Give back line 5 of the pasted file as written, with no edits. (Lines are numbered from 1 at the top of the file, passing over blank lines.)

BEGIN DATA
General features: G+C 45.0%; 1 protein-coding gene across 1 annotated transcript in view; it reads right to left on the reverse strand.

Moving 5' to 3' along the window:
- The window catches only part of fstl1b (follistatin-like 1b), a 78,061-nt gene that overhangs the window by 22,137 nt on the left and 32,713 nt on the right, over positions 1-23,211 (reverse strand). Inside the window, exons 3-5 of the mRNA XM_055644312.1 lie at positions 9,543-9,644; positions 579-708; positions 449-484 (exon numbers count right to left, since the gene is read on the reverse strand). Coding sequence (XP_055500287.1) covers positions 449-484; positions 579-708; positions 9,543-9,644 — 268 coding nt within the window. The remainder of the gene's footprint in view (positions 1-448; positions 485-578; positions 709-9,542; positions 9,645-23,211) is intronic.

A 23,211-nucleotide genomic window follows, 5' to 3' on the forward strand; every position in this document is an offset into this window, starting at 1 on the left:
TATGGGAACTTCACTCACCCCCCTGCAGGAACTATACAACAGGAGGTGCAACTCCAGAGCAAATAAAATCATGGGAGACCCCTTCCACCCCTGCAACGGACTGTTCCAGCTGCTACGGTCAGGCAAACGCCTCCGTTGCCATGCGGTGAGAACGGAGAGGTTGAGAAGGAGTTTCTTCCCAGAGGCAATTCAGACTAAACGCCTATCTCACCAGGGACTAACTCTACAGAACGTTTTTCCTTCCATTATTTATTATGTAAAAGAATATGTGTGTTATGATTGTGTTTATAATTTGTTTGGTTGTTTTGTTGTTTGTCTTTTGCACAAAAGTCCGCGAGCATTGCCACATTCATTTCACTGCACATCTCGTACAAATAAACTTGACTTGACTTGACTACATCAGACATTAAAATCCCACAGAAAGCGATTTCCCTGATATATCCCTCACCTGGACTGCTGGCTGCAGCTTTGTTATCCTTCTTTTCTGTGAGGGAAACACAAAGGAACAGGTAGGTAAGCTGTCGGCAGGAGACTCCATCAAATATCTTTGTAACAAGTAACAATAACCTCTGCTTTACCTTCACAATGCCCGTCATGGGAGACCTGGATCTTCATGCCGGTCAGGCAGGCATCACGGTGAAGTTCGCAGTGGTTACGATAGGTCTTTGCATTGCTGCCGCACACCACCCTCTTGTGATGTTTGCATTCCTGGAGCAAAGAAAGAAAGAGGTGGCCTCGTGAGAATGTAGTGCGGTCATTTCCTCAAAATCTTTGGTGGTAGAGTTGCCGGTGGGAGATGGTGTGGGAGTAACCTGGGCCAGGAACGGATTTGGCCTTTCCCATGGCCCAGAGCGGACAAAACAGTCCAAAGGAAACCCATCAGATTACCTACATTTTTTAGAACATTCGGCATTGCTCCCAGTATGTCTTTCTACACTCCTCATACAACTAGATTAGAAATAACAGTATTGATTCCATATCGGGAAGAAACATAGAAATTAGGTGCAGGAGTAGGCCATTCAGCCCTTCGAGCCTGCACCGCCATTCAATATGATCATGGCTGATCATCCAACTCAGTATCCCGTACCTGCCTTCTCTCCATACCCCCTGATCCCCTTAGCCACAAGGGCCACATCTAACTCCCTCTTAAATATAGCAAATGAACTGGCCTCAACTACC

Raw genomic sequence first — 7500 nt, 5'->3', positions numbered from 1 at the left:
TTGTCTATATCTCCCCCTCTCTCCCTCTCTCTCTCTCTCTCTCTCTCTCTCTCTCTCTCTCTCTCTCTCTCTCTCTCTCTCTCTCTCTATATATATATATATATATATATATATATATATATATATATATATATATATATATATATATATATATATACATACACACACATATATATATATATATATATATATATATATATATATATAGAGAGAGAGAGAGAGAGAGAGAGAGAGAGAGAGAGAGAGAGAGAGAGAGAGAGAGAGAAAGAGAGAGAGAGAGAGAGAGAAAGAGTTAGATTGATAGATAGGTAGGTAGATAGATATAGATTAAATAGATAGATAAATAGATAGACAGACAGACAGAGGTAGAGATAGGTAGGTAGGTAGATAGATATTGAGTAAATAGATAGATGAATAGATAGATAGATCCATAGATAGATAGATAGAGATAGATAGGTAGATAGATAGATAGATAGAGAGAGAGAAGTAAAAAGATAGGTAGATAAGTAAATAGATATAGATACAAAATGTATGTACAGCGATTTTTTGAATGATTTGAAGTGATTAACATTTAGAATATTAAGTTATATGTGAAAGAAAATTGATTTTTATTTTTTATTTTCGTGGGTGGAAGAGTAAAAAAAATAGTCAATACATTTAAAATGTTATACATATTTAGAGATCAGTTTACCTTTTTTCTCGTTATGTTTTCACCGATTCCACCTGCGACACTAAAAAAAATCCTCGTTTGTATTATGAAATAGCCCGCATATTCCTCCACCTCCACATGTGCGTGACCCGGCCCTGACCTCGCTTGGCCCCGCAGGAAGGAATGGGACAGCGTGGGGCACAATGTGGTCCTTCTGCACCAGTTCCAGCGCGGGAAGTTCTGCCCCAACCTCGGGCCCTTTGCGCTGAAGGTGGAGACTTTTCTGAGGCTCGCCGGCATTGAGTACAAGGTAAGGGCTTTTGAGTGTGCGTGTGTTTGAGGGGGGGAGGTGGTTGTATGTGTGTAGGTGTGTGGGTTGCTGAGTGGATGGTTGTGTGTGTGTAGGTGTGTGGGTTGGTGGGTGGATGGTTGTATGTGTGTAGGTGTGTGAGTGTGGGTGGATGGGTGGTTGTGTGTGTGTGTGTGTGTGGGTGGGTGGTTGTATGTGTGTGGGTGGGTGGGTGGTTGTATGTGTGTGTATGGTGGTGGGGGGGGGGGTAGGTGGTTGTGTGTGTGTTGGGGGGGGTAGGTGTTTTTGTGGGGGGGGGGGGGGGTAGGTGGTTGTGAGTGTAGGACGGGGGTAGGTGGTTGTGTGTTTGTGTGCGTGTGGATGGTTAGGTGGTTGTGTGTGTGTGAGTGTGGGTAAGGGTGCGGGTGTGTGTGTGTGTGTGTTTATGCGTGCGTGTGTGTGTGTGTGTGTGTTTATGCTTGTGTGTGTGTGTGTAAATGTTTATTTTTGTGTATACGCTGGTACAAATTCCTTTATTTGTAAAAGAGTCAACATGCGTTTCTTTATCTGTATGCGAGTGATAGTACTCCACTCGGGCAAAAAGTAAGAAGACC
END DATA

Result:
TATGGGAACTTCACTCACCCCCCTGCAGGAACTATACAACAGGAGGTGCAACTCCAGAGCAAATAAAATCATGGGAGACCCCTTCCACCCCTGCAACGGACTGTTCCAGCTGCTACGGTCAGGCAAACGCCTCCGTTGCCATGCGGTGAGAACGGAGAGGTTGAGAAGGAGTTTCTTCCCAGAGGCAATTCAGACTAAACGCCTATCTCACCAGGGACTAACTCTACAGAACGTTTTTCCTTCCATTATTTATTATGTAAAAGAATATGTGTGTTATGATTGTGTTTATAATTTGTTTGGTTGTTTTGTTGTTTGTCTTTTGCACAAAAGTCCGCGAGCATTGCCACATTCATTTCACTGCACATCTCGTACAAATAAACTTGACTTGACTTGACTACATCAGACATTAAAATCCCACAGAAAGCGATTTCCCTGATATATCCCTCACCTGGACTGCTGGCTGCAGCTTTGTTATCCTTCTTTTCTGTGAGGGAAACACAAAGGAACAGGTAGGTAAGCTGTCGGCAGGAGACTCCATCAAATATCTTTGTAACAAGTAACAATAACCTCTGCTTTACCTTCACAATGCCCGTCATGGGAGACCTGGATCTTCATGCCGGTCAGGCAGGCATCACGGTGAAGTTCGCAGTGGTTACGATAGGTCTTTGCATTGCTGCCGCACACCACCCTCTTGTGATGTTTGCATTCCTGGAGCAAAGAAAGAAAGAGGTGGCCTCGTGAGAATGTAGTGCGGTCATTTCCTCAAAATCTTTGGTGGTAGAGTTGCCGGTGGGAGATGGTGTGGGAGTAACCTGGGCCAGGAACGGATTTGGCCTTTCCCATGGCCCAGAGCGGACAAAACAGTCCAAAGGAAACCCATCAGATTACCTACATTTTTTAGAACATTCGGCATTGCTCCCAGTATGTCTTTCTACACTCCTCATACAACTAGATTAGAAATAACAGTATTGATTCCATATCGGGAAGAAACATAGAAATTAGGTGCAGGAGTAGGCCATTCAGCCCTTCGAGCCTGCACCGCCATTCAATATGATCATGGCTGATCATCCAACTCAGTATCCCGTACCTGCCTTCTCTCCATACCCCCTGATCCCCTTAGCCACAAGGGCCACATCTAACTCCCTCTTAAATATAGCAAATGAACTGGCCTCAACTACC